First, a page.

Kata

Practice makes perfect

Kata can be found in almost all Japanese martial arts. They are complex series of movements which train a fight against one or several imaginary opponents.

One purpose of kata is to hand down the essence of a style to future generations. Toyama Ryu is a very puristic style. It refrains from all superfluous movements with the sword or with the body, concentrating on practical efficiency. It’s plainness makes this style look easy. However, with progressing training the student recognizes that this plainness is demanding and effective.

If the Iaidoka can integrate this insight into his everyday life he can lay the foundation of a happy and succesful life beyond his physical training.

One who constantly practices kata does not merely go through the predetermined cuts with the sword but will also develop an understanding of the form and of the intended situation. The mind comes to rest. The practitioner comes to terms with himself.

One who constantly practices kata does not merely go through the predetermined cuts with the sword but will also develop an understanding of the form and of the intended situation. The mind comes to rest. The practitioner comes to terms with himself.

Toyama Ryu has the following basic cuts:

  • Makko Giri – a vertical cut from above with both hands
  • Migi Kesa Giri – a cut at an 30 degree angle from above right with both hands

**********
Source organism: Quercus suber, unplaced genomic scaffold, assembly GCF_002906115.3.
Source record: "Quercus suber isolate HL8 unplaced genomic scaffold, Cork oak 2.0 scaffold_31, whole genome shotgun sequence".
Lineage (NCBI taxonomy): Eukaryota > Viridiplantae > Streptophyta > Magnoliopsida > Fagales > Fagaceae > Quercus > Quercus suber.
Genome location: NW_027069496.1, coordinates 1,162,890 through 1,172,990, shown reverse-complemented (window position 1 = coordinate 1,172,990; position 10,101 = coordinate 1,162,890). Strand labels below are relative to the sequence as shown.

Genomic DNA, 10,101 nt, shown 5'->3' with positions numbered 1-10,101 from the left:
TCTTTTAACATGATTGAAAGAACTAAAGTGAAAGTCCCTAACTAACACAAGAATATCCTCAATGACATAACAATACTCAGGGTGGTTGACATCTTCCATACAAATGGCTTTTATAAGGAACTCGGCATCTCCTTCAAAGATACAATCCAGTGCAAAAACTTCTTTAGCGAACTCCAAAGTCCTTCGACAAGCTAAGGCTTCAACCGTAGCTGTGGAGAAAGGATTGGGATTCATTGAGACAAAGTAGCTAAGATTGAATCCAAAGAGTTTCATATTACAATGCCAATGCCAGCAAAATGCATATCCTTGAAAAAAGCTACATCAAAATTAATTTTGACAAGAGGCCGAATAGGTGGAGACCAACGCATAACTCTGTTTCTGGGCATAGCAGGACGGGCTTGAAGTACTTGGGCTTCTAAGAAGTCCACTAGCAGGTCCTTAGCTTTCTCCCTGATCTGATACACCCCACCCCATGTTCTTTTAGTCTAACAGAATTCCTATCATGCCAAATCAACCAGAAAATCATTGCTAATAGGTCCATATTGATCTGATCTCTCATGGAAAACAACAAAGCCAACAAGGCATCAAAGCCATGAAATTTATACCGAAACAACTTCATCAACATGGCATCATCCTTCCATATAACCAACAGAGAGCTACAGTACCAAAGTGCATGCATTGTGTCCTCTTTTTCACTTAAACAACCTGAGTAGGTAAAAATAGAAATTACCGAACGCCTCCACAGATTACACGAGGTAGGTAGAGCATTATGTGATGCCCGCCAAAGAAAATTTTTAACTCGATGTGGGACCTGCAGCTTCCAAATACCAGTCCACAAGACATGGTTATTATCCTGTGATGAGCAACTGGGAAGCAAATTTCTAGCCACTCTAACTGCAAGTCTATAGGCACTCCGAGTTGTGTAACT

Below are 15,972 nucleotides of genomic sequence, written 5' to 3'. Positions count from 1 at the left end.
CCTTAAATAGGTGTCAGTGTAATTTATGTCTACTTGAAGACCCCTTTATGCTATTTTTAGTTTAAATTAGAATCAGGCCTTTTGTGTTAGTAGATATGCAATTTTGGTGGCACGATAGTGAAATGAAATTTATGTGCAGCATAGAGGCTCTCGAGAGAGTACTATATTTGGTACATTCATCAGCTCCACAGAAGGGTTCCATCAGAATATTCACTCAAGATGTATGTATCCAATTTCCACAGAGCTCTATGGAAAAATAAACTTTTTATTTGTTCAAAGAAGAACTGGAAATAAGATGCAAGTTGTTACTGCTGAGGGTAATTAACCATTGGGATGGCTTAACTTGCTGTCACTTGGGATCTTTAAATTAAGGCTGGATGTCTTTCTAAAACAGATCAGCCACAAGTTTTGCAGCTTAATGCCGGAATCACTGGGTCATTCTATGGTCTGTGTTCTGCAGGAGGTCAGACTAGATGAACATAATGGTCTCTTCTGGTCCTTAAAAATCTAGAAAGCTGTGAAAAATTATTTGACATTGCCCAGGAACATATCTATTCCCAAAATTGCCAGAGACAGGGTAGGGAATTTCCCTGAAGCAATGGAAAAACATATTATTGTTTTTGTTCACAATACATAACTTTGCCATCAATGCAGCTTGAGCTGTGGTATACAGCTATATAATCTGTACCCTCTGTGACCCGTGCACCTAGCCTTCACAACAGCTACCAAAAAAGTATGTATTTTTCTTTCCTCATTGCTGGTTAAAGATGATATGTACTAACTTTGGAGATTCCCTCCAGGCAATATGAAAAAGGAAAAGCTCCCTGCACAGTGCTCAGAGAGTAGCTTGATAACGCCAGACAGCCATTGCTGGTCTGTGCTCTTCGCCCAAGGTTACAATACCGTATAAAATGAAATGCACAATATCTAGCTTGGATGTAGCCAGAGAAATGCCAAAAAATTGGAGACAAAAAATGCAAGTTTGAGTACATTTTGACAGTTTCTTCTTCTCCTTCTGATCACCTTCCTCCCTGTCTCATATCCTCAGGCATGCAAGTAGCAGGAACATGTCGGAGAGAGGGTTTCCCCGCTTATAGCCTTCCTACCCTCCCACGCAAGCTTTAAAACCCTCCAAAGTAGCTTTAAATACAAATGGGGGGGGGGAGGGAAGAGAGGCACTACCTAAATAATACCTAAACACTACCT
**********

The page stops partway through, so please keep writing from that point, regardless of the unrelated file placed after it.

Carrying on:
• Hidari Kesa Giri – a cut at an 30 degree angle from above left with both hands
  • Migi Kiri Age – a single-handed cut at an 45 degree angle from below right
  • Hidari Kiri Age – a single-handed cut at an 45 degree angle from below left
  • Tsubame Gaeshi – combinations of Kesa Giri and Kiri Age
  • and others

The basic techniques Happo Nuki are combined applications of basic cuts to all directions, similar to a kata, containing all the significant elements of the style and are taught from the beginning.
The basic elements can be found in all other kata and may be looked at as the standard of proficiency of students and masters alike, and are therefore trained intensively by both.

The common structure of Toyama Ryu kata is:

  • Nuki Tsuke – the drawing of the blade and the first cut
  • Furikaburi – bringing the katana back and overhead to be ready again for attack
  • Kiri Tsuke – further cuts
  • Chiburi – shaking off the blood
  • Noto – putting the sword back into the saya (sheath)